Graham Reid | | 1 min read
The self-titled 09 debut and Arrows ('10) by this Christchurch band alerted many to their poetic, political and bare-knuckle country-influenced songs which sit alongside Springsteen's working class balladry, the rambunctious Pogues, whisky-voiced Steve Earle, pub rocking Dr Feelgood and Cold Chisel's open-road truths.
Their range is given full rein on this ambitious but exceptional double disc recorded in an abandoned house in 'quake damaged Christchurch.
There are fiddle-coloured songs here reflecting that tragedy (the aching ballad Town Like Here, the title track) but writers Adam McGrath and Jess Shanks offer subtle takes rather than going for cheap, obvious sentiment.
But when it comes to the politics of mining and off-shore drilling they pull no punches (“maybe we'll burn the Beehive baby . . . cut the fat right from their bones, feed it to the poor” on the gutsy Gone).
The Eastern use local idioms and issues so although you can hear influences, they are never less than distinctively ours – Flora Knight and Charlotte Ivey adding vocal sweetness or melancholy as required – as they write of tough lives on the margins; drinking to remember and forget; the evils of loggers of native timber and auto-tune singers; of outsider culture and the dignity of those struggling.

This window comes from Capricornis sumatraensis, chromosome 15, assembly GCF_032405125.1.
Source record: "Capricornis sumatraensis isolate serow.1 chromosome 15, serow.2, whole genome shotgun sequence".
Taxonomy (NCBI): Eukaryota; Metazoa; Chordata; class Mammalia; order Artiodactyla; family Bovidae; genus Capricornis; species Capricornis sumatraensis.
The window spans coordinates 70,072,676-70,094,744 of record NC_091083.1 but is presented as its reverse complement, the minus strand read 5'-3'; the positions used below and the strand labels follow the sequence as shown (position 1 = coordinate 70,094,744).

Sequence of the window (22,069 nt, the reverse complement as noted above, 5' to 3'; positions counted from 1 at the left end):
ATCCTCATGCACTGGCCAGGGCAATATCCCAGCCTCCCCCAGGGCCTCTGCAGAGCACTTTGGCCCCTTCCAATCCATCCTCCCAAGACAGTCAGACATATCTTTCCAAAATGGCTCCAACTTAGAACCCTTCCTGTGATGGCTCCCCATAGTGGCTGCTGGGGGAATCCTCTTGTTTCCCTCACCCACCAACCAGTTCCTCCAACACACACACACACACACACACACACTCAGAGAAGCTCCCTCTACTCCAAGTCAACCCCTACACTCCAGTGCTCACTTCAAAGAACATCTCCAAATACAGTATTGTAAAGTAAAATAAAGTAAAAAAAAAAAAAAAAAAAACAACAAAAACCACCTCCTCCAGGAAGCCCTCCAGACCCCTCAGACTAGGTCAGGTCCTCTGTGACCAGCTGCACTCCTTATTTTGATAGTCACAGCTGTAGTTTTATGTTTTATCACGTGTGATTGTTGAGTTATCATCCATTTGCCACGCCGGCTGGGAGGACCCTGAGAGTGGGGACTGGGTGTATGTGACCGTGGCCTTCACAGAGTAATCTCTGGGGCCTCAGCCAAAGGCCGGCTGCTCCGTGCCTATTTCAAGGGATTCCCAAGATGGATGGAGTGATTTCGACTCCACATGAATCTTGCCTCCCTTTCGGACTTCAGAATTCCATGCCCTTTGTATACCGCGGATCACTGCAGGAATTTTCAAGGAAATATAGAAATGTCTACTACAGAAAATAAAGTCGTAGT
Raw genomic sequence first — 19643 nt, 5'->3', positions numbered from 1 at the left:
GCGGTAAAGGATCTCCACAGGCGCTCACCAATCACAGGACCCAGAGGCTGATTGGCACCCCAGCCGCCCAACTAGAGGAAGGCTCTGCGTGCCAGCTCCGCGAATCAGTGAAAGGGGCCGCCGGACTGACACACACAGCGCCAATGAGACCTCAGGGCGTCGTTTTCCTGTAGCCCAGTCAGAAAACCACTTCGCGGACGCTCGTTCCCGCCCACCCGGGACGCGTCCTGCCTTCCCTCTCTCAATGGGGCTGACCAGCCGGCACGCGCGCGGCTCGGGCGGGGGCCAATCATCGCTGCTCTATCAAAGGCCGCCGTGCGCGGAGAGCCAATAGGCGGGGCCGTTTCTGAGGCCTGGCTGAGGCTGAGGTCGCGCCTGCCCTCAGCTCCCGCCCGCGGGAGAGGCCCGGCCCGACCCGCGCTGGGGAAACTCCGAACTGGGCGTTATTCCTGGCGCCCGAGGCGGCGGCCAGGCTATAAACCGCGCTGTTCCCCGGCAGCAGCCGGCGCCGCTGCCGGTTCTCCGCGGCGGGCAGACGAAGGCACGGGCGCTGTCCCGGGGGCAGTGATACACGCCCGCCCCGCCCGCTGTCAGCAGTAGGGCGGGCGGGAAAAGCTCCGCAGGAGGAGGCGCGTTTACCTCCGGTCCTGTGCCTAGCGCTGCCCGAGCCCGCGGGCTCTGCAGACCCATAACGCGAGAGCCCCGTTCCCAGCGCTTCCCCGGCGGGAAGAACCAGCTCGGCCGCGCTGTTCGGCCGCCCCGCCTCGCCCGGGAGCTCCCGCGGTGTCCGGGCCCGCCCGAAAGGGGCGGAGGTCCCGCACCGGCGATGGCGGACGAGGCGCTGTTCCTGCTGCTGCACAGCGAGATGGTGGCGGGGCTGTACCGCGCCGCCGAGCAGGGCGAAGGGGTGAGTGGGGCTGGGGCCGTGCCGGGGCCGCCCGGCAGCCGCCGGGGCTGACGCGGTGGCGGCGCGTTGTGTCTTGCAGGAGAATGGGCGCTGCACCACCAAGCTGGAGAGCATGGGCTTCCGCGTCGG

Musically they are rootsy in the broadest possible definition: they reach to earthy rural and urban blues, that British edition of it in the Sixties, across to banjo-driven alt.country and Irish-influenced country-rock.
This is moving music at a gut and heart level, and when they address what hits them hardest it is impossible not to be moved. The boy in Town Like Here lamenting the loss of friends in that quake and singing "to be 16 and drunk in a town like here" is the cry of one who was left behind and doesn't know why.
Here too in State Houses by the River are the questions and doubts: "Some things are clear to me, some things will never be" and "I may be way too tired to quit but it ain't the same to quit." And the delivered over a mournful scrape of fiddle as the clouds roll in and the ground starts rolling again.
These are real lives and concerns being laid bare, people with the deep fears but also a grip on life that won't let go. And you can only stay down for so long without wanting to kick out the blues with family and friends and probably a bit too much to drink.
Hope and Wire is romantic and rollicking, speaks from the heart -- often urban and not some clichéd “heartland” – and comes in a pointed cover.
The Eastern's Adam McGrath answers the Famous Elsewhere Questionnaire here.